Sometimes I wish I could teleport myself about 600 years back in history to a cobblestoned street in medieval France.
I’d drape a shawl around me and wind my way past peddlers and peasants and down to the city cathedral, stone, drafty, high vaulted ceilings, gargoyles on the flying buttresses, and ornate naves around each corner.
I’d go in, bow, grab a bench, kneel, and listen to harmonious singing of robed children. I’d surround myself with the beautiful, marred, but beautiful, legacy of the Church. I’d walk up, receive the elements, have an ashy cross seared onto my forehead, and somehow, in my romantic notion, I’d feel closer to God in this centuries old hallowed space.
For three months, and for the first time in my life this past year, I didn’t have to struggle to feel close to God. I felt pain, lots of it, but I felt Jesus. Now, in His goodness, He has healed so much pain, and my greatest prayer is that I don’t lose the passion for Him, the intimacy, the closeness. Lord, let my life be good again, but let me still cling to You as though it’s not.
And so, while I can’t visit Notre Dame in the 14th century in order to have some mystical God moment, I can still embrace the long honored Christian tradition of Lent. This year, it’s not something I need to give up that’s sacrificial, it’s something I need to take up.
In the pain and the closeness with Jesus, my hurting was my muse for writing, and my writing was my healing. As the healing increased, unfortunately, so much of the writing decreased. And I need it back if I’m going to keep that passion, that closeness with Jesus. Because the truth is, I’m always in need of healing. Ash Wednesday is a reminder of our mortality. From dust we came and to dust we shall return. For as long as I am bound in my mortal body, I’m bound to my sin and shame and brokenness. I always need Jesus to redeem those things. I always need to write, if healing is in the writing. And so, this year for Lent, I will be writing twice a week, mainly as a way to reflect on my life, and all God continues to unravel and re-tapestry so that I can continue to find Him in the beauty and in the ugly.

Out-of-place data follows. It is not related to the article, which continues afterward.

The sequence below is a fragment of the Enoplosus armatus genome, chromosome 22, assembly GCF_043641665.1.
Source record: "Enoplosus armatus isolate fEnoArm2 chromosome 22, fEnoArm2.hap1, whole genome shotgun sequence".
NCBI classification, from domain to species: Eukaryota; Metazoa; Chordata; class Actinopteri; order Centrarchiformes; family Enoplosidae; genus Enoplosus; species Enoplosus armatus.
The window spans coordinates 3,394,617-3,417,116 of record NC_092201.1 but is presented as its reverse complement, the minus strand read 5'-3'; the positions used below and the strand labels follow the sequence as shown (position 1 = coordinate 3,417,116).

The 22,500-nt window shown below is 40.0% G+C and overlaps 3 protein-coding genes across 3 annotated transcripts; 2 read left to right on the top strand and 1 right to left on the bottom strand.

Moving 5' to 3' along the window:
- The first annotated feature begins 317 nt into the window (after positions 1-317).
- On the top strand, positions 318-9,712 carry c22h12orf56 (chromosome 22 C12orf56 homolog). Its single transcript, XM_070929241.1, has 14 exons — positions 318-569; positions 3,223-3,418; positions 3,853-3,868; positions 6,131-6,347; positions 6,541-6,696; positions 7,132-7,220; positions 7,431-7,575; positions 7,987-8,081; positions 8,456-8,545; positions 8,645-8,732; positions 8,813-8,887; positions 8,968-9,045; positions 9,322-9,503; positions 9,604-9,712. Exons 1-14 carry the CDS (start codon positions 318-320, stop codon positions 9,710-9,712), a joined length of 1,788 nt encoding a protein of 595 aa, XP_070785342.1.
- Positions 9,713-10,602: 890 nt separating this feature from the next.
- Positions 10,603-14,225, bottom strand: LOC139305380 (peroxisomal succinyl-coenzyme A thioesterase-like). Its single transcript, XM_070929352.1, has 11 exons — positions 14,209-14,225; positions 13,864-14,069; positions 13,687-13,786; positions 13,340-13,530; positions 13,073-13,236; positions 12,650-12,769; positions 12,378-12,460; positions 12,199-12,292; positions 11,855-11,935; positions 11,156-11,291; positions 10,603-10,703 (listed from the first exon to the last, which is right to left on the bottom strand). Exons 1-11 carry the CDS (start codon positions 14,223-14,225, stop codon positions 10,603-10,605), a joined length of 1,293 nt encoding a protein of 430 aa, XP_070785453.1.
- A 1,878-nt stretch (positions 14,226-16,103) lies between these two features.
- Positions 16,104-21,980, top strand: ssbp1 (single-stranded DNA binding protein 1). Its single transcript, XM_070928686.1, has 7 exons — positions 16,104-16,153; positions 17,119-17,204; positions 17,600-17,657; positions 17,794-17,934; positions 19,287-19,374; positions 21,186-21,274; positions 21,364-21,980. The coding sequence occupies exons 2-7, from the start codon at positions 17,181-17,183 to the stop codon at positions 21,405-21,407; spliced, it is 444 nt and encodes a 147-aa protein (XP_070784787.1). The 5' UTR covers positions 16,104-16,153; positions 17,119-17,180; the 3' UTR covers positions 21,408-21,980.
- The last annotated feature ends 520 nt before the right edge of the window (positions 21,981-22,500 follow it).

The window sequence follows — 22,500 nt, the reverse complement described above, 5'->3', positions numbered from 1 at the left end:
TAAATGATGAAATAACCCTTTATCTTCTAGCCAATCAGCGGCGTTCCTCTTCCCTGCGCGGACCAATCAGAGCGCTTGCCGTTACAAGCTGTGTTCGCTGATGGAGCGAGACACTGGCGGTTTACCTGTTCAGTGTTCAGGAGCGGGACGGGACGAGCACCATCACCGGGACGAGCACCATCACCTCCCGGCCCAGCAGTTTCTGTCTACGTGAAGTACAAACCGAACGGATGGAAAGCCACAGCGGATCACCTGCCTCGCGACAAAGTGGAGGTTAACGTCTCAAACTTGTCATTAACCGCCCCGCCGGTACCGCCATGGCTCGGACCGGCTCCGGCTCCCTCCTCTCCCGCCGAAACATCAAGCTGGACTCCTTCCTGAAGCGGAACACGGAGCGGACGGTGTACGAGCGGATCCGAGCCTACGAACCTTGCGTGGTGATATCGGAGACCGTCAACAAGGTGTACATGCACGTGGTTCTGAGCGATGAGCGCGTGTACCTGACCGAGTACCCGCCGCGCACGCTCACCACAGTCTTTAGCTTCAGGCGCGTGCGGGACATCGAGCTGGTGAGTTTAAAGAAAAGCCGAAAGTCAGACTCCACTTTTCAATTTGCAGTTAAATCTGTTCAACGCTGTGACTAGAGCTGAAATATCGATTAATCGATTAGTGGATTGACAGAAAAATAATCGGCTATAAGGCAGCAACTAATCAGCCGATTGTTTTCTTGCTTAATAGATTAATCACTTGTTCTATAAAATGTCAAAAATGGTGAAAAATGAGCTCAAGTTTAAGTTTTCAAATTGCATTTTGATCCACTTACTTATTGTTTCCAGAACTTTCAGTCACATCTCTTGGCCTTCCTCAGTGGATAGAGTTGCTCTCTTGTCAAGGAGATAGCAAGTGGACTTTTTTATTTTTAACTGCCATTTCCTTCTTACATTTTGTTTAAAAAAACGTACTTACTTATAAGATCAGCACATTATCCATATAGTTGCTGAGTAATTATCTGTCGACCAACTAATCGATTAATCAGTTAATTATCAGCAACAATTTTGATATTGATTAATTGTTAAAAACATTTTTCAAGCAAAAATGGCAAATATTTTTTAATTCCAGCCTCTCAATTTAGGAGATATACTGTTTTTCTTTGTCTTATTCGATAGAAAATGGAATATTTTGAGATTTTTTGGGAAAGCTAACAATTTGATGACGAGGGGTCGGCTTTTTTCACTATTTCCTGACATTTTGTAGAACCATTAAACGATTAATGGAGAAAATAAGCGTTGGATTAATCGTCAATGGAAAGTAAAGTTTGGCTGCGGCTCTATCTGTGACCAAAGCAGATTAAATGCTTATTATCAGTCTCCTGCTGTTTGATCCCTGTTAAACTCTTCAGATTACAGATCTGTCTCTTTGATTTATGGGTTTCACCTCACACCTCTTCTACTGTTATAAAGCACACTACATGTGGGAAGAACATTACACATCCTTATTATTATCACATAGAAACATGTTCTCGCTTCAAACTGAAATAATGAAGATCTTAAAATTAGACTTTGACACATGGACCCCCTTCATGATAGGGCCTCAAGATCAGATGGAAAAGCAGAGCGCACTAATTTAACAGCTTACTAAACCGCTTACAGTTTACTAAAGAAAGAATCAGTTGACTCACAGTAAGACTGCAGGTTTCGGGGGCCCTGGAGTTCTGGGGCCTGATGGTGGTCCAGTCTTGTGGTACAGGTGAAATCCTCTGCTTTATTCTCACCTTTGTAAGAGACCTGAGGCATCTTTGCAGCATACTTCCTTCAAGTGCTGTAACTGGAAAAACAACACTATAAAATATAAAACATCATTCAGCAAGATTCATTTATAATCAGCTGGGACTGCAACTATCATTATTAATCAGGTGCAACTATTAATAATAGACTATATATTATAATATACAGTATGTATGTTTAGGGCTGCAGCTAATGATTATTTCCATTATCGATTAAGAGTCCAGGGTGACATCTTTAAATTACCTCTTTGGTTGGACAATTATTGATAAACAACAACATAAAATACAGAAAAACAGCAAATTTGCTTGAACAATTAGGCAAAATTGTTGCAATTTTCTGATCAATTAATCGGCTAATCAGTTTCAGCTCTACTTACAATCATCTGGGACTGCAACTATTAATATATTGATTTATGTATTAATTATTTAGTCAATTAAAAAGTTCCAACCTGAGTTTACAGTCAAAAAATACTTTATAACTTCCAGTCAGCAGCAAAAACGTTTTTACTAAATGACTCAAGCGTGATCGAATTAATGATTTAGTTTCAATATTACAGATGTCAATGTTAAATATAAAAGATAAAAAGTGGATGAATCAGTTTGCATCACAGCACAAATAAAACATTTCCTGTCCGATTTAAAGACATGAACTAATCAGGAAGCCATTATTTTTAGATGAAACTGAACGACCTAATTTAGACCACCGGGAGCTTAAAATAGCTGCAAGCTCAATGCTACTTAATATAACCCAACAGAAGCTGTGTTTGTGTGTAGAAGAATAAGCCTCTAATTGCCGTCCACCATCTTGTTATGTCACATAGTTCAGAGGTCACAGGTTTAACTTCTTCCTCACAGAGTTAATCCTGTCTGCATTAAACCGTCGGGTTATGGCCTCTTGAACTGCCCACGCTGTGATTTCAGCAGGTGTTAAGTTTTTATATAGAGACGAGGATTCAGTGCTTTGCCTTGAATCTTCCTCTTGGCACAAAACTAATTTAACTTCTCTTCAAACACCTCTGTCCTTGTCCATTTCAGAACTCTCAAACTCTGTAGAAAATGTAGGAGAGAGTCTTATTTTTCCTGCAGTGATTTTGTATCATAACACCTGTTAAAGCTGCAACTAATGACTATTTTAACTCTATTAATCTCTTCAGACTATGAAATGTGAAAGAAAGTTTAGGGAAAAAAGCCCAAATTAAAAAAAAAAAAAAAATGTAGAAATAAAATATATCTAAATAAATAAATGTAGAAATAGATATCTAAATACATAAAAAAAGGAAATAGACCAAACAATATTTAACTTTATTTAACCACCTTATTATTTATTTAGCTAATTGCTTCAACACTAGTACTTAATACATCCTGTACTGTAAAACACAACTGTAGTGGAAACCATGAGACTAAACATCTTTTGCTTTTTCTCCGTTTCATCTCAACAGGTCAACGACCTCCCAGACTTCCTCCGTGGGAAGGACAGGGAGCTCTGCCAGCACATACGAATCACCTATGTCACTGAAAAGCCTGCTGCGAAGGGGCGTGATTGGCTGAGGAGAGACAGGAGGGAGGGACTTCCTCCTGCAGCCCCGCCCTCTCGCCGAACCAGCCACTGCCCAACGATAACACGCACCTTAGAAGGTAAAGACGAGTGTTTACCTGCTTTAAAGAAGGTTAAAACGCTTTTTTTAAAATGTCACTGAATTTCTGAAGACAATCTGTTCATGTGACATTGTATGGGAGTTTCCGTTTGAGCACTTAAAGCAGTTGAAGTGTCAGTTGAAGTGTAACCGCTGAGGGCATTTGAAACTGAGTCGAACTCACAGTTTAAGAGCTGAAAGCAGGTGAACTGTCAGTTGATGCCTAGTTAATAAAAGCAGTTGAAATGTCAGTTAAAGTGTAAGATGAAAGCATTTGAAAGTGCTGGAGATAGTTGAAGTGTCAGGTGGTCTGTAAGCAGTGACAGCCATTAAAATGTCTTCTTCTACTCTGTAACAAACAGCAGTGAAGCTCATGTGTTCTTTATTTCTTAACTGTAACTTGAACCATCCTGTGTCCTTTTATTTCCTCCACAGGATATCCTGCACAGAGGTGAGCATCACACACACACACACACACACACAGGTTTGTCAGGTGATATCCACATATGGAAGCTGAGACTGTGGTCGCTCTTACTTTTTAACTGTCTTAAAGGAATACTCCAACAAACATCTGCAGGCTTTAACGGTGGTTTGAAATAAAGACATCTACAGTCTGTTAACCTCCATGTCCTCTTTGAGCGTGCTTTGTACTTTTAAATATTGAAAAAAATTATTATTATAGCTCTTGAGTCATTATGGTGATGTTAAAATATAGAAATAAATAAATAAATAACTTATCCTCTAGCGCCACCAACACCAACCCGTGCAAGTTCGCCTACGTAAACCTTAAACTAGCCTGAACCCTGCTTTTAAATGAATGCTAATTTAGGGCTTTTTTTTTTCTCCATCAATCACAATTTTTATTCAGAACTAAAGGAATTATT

I pray God takes me to old places, cathedrals in my heart, and shows me the gold he wants to etch on its walls, the light he wants to shine through images not of stained glass, but of hopes and dreams and purposes and passions. I pray, like Jean val Jean in Les Mis, I sing before a crucified, but risen Jesus, and ask “Who Am I?” and just continue to hear God say, “You are Beloved.” And that in my heart, and in that altar with Jesus in my heart, being God’s Beloved would be and remain enough.